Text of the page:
On Mars, NASA has successfully synthesized oxygen

After its first drone flight to another planet, the Perseverance Robot continues its first technological steps. NASA has just succeeded in producing 6 grams of pure oxygen from the red planet’s atmosphere, which is mainly composed of carbon dioxide.

View from the NASA rover © AFP / NASA

It is a new achievement. After leaving its search for traces of past life on Mars for a day, the Perseverance Robot succeeded in producing a small amount of pure oxygen thanks to MOXIE.

It is located in the belly of the robot, The size of a car battery, Moxie is a gold box intended to convert the carbon dioxide present in Mars’ atmosphere (made up of 96% of this gas) into carbon dioxide (O2) and carbon monoxide (CO). Schematically, the machine will then smell Mars air. “It is pressurized between 500 mbar and 1 bar before being cycled in electrochemical cells on the basis of electrolysis“Pierre-Yves Messelin, Researcher at INRAP, National Research Institute for Astrophysics and Planetary Science, explains.”The oxygen atoms are removed from carbon dioxide at 800 degrees, before being regrouped to produce ultra-pure oxygen.“Sylvester Morris continues, The father of the SuperCam tool on board Android. Moxie I managed to produce 6 grams of O2 in one hour. “It’s not much, but it’s a good start.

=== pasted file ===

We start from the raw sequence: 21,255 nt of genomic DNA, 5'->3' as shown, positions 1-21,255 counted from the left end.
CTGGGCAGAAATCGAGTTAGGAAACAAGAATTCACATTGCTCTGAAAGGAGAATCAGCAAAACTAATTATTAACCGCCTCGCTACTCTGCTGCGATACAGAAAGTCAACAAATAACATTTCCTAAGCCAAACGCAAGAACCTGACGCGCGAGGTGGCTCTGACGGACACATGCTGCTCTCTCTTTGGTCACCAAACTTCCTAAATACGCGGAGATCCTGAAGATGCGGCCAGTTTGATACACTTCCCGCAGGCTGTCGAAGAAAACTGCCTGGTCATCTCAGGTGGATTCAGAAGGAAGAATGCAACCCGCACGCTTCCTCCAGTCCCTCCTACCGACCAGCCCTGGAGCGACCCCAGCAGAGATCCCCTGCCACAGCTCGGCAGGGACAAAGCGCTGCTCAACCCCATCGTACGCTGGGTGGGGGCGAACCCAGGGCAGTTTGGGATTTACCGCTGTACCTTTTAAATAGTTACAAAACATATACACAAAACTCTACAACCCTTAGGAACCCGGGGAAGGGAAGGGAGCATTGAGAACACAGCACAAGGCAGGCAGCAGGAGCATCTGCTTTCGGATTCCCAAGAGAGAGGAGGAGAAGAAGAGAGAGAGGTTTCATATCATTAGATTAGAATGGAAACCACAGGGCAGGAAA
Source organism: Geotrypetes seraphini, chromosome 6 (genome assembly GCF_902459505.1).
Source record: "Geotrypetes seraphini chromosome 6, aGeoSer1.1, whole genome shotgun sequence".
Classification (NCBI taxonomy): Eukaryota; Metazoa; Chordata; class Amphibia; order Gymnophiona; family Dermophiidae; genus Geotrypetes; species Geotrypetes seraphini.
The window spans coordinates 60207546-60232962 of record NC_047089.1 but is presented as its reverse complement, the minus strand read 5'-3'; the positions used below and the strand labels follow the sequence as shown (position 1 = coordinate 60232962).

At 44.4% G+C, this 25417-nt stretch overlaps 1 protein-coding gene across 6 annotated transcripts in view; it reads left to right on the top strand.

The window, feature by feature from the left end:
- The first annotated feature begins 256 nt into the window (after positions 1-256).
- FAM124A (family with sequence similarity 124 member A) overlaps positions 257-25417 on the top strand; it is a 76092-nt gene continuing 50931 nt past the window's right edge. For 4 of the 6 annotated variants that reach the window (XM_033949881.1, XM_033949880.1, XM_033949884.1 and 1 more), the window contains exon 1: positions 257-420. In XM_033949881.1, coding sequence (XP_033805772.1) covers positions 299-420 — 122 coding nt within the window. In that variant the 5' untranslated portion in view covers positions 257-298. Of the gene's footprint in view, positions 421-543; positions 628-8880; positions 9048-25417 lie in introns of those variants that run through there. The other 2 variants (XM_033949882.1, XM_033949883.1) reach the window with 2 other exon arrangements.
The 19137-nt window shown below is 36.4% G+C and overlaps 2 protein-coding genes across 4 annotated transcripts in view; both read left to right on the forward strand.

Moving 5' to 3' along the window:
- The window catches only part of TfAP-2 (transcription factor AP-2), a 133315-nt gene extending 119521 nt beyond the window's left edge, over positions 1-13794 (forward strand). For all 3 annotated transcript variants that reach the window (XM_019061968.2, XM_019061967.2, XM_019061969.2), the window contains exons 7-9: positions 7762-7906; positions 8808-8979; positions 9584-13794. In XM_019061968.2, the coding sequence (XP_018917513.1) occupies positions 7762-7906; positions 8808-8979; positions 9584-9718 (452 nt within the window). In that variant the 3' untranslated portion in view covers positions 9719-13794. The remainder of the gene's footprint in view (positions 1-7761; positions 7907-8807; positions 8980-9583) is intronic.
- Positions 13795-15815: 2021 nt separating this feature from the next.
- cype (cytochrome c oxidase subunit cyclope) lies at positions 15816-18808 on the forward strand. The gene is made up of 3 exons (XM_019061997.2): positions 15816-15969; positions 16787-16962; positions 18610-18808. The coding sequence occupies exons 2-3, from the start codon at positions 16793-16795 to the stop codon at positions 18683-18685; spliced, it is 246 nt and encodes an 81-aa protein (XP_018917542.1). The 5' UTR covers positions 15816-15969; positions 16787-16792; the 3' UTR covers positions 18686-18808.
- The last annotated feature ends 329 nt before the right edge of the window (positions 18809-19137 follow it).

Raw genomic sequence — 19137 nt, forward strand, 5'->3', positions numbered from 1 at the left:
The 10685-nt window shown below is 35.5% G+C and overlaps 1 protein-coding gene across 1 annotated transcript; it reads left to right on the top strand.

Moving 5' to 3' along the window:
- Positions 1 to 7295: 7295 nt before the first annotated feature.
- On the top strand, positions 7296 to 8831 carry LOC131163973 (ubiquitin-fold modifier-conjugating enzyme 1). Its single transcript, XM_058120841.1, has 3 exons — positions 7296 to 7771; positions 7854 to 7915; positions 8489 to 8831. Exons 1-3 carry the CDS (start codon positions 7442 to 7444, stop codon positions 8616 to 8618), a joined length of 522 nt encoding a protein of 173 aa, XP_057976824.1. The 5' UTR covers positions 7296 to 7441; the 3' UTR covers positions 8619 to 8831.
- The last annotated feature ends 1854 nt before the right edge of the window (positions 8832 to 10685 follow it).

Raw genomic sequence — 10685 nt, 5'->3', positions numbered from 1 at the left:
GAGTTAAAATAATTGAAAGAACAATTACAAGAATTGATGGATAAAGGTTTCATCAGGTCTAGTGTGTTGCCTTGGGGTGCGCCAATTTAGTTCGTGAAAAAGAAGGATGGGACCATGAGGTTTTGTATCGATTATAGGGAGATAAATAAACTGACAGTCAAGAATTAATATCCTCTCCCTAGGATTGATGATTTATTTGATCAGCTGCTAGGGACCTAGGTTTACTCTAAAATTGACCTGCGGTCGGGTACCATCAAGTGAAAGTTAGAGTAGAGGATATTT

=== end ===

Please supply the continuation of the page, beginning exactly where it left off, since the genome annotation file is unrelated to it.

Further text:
If this chemical reaction is mastered on Earth, it becomes more sensitive at the site on Mars because in the event of an error in dose, and energy in particular, the chemical reaction can produce carbon soot capable of clogging the electrodes of the instrument.

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Produce what you breathe and what to take off

NASA calculated that 6 grams were produced that would allow the astronaut to breathe for 10 minutes. Its daily requirement is estimated at 700 grams of oxygen per day: this gives an idea of ​​the size of the installation that would have to be built for a multi-crew crew!

However, “Another challenge to Mars exploration is the use of on-site resources. Not only does the astronauts breathe: it also provides additional fuel for the rocketAccording to NASA, to re-launch a small crew from Mars on a rocket, 25 to 35 tons of liquid oxygen would be needed. It would act as an oxidizing agent, if the fuel was really there. Here again, we’re not there, But this successful new technical show undoubtedly represents an additional step towards the conquest of Mars, be it human or robot.

Because re-launching a missile from Mars is not just a fantasy. This is one of the specific goals of returning samples to Earth, expected from 2026. Once the gravel that Mars has collected, the missile will have to take off again to meet in orbit before reaching the destination. Finish: American desert.

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